Moreover, we validated our model by comparing the actual DF values and the predicted values of the GAM and GAMM in the last 6 months of 2015, we further discovered that the GAMM with autocorrelation item had better performance in the dynamic monitoring of dengue cases in Guangzhou city. The GAM only explained the effects of the climate factors and the DBSI on the change of DF, not included an unpredictable long-term trend of DF, whereas the GAMM took into account the maximum past information that affected the current dengue cases, which was more robust for adjusting the long-term trend. Therefore, the GAMM was a better choice for prediction models.

Although the study achieved a good result, there were some limitations to the model. Firstly, the amount of sample data was small. In this study, we only used data from January 2011 to December 2015. The monthly accuracy data for dengue cases in 1990–2015 could be obtained from the Public Health Science Data Center website, however, we could only obtain the Baidu search data after January 2011. Therefore, this study contains 5 years of experimental data at most, and this may have affected the robustness of the model. In future studies, weekly/day data can be considered to replace monthly data. Secondly, Baidu search data account for the largest market for Internet data in China and have become the largest data source for tracking Chinese search behavior. However, these data do not represent all Internet data. Moreover, the Baidu search index provides a dimensionless data, and the official website does not give a specific calculation method, indicating that these data only partly reflect the trends in dengue cases. Besides, dengue Baidu search behaviors are easily affected by the news media and government, resulting in uncertainties in such search data. There is no specific way to overcome this problem currently. In further studies, we will combine the commonly used Weibo data in China with the Baidu data to build models and evaluate media-driven interests or other events that change search behavior. Finally, other risk indicator data that may be associated with dengue fever does not examine, such as population data, socio-economic, urbanization status, mosquito control measures, and animal herd immunity.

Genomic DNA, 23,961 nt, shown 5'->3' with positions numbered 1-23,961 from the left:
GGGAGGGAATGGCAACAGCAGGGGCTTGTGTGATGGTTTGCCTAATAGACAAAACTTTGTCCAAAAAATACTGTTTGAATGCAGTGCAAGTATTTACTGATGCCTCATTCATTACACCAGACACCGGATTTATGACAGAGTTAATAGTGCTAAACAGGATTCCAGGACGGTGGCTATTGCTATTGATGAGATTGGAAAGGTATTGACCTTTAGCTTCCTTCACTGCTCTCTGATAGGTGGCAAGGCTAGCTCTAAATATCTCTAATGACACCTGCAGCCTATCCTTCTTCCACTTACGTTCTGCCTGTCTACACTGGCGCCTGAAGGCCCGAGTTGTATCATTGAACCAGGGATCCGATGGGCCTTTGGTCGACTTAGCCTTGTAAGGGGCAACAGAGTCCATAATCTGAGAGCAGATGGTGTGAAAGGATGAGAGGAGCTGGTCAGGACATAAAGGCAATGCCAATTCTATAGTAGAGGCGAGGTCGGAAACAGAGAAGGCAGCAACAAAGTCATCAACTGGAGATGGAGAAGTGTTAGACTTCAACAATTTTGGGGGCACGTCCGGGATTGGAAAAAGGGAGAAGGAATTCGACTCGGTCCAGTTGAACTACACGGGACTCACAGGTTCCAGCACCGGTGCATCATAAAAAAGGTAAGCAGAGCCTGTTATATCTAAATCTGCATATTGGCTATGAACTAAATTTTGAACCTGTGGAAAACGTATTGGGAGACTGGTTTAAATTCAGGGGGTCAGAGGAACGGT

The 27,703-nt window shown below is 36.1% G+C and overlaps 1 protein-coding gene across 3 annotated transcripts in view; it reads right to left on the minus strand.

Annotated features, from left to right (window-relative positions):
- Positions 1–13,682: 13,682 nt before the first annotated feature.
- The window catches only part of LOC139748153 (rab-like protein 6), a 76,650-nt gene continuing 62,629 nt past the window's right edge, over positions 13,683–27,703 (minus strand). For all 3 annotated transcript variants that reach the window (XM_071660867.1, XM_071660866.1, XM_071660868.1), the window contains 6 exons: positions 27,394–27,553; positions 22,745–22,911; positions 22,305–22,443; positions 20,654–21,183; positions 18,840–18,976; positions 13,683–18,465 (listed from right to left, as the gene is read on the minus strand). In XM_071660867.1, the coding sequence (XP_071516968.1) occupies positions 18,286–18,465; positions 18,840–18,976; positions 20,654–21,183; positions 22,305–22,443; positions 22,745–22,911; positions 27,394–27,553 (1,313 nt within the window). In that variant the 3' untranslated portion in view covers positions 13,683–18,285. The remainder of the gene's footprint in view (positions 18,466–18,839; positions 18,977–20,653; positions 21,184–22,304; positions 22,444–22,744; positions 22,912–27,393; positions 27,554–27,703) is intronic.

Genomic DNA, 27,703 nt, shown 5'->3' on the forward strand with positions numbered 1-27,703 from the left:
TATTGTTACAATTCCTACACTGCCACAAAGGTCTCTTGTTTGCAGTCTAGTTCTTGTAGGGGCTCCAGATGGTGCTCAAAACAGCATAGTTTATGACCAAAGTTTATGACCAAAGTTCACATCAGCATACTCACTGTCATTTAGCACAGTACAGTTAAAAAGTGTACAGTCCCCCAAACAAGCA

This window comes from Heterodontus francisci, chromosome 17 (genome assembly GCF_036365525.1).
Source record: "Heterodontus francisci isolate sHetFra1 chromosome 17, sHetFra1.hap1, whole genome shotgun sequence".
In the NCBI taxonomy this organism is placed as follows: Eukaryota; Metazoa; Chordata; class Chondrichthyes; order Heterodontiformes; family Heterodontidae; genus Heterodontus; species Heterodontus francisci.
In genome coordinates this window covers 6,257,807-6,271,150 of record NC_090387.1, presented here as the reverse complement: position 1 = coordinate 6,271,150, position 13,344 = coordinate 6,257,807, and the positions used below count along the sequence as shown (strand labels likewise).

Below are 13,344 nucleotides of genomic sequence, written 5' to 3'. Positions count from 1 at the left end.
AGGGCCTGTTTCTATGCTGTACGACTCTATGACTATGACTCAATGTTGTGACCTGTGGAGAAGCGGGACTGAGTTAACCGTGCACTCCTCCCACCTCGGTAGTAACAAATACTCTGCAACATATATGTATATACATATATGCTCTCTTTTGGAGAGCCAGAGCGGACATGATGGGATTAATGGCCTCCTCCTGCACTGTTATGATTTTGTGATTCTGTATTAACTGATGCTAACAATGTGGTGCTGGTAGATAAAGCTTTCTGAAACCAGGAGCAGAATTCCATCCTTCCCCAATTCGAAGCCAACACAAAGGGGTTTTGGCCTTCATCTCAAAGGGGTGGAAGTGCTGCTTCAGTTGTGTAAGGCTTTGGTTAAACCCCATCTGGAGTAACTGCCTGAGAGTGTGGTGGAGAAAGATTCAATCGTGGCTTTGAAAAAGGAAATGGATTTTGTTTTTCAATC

Conclusions

In the 21st century, dengue fever has transmitted rapidly and has become a serious public health problem. Early warning system is great important to the treatment and prevention of DF. Therefore, in this study, we introduced the Dengue Baidu Search Index (DBSI) as variable besides climatic factors (mean temperature, relative humidity, and precipitation) and added the autocorrelation item of DF cases to establish the GAMM. Experimental results indicated that the GAMM has a superior prediction capability. The study could offer the assist with public health interventions to prevent and control the dengue outbreak.

Supporting information

S1 Fig. Temporal distribution of climate variables and Baidu search variable from July 2015 to December 2015.

https://doi.org/10.1371/journal.pone.0226841.s002

(TIF)

S1 Table. Search keywords from Baidu index website in this study.

https://doi.org/10.1371/journal.pone.0226841.s003

(XLSX)

S2 Table. Dengue related Baidu search terms that were finally selected.

https://doi.org/10.1371/journal.pone.0226841.s004

(XLSX)

Acknowledgments

We would like to thank China’s National Engineering Research Center for Geographic Information Systems (NERCGIS) for providing hardware support.